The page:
Eliot Chen ’20 also spoke during the Q&A. He compared the Woodrow Wilson installation, which he referred to as a “monument,” with the campus graffiti pertaining to and preceding the Title IX reform protests last spring. Chen alleged that a student had been fined and put on probation for making the graffiti.
“Why is this monument more just and more okay than hers?” Chen asked.
Hood responded to Chen by saying he did not think his installation was any “more just,” mentioning that he could have easily refused the University’s call for him to create a Woodrow Wilson marker, adding that his acceptance was part of his own, personal “expression” as an artist.
“I applaud all of the advocacy here,” Hood said.
Hood also acknowledged the installation’s change in name during the talk. Initially, the monument was titled “Double Consciousness,” drawn from W.E.B. Du Bois’ 1903 publication “The Souls of Black Folk.”
“It is a peculiar sensation, this double-consciousness, this sense of always looking at one’s self through the eyes of others, of measuring one’s soul by the tape of a world that looks on in amused contempt and pity,” Du Bois wrote. “One ever feels his two-ness, an American, a Negro; two souls, two thoughts, two unreconciled strivings.”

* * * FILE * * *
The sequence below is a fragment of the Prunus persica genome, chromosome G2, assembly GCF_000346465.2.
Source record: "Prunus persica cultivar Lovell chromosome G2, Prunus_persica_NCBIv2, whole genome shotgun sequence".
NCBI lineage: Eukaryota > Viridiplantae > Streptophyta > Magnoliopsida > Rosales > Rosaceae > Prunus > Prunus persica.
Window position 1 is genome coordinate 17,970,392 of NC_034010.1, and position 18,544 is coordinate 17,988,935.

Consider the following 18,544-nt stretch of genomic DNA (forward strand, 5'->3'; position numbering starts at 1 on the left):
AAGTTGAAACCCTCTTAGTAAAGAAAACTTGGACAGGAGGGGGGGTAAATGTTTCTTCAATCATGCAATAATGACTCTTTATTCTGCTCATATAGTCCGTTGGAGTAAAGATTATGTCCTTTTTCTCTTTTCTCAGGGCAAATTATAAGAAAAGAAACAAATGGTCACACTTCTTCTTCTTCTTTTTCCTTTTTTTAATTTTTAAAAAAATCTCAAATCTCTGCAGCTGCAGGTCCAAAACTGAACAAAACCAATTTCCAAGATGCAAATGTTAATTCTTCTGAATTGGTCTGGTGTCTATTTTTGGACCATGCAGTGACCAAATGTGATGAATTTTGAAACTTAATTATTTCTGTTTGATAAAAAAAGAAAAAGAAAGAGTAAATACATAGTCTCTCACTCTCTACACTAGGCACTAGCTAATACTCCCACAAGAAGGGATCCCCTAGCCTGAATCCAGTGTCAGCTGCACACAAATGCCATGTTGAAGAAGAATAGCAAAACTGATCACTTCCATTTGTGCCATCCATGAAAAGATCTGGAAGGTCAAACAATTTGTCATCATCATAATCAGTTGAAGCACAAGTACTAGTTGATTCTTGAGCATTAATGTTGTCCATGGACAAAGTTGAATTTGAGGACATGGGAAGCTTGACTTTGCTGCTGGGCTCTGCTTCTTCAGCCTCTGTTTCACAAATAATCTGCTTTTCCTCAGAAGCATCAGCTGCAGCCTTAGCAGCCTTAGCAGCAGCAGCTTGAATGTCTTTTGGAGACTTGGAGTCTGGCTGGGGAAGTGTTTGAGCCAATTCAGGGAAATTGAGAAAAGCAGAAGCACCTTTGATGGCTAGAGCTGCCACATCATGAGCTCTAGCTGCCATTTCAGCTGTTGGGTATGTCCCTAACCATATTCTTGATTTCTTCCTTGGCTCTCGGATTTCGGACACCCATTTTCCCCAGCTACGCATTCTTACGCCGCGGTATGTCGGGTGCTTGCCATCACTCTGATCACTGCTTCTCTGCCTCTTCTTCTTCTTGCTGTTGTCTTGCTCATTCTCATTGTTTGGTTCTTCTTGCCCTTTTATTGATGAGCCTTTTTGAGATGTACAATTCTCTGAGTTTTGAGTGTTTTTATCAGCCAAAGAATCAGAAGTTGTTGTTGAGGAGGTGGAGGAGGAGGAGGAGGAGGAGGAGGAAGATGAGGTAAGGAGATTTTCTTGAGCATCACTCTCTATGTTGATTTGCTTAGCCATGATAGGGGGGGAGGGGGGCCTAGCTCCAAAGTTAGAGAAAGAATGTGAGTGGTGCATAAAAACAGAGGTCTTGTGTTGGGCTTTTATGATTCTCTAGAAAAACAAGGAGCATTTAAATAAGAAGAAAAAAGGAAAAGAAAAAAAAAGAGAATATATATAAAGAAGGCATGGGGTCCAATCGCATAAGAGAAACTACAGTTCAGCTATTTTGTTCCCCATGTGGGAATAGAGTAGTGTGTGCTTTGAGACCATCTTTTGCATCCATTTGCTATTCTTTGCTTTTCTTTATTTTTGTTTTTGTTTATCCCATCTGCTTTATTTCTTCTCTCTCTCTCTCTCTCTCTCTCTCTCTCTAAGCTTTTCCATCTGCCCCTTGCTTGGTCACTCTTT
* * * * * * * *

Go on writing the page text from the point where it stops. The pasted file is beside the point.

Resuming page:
Hood said it was black students on campus who encouraged him to change the name.
“They said, ‘Mr. Hood, he can’t have that word. You cannot give double consciousness to Woodrow Wilson,’” Hood said. “I said why, and they were like, ‘he didn’t have a double consciousness,’ and I was like, ‘Oh yeah, you’re right.’”
In addition, Hood had originally wanted the installation to be 70 feet tall, but he was informed that such a height would not be feasible. The installation now stands at 39 feet.
Throughout the talk, Minter and Hood emphasized the incremental nature of the University’s approach to change, repeatedly saying that the University “still has work to do.”
“This is not Princeton’s solution to Woodrow Wilson,” Minter said.
The event coincided with the Thrive conference, which celebrated the University’s black alumni. Conference attendees were given priority admittance for the event in McCosh, prior to entry for students and the general public.
After the discussion in McCosh, Rouse and Eisgruber spoke at Scudder Plaza, as audience members from the discussion, as well as a number of protestors, gathered around them. Eisgruber called the ceremony, as well as the installation itself, “important steps in Princeton University’s continuing efforts to speak honestly and completely about its history as we work to build a more fully inclusive campus.”
“Walter Hood’s sculpture will be an engaging, vibrant presence on this plaza,” Eisgruber said. “It is a stimulus to reflection and, as is the case today, an invitation to dialogue. It is disruptive by design.”
“Double Sights” is adjacent to the “Fountain of Freedom” on the Washington Road side of Scudder Plaza. It is a vertical sculpture of two columnar elements, one leaning on the other, wrapped with surfaces of black and white stone-like glass and etched with quotations “representing both the positive and negative aspects of Wilson’s legacy,” according to the Office of Communications.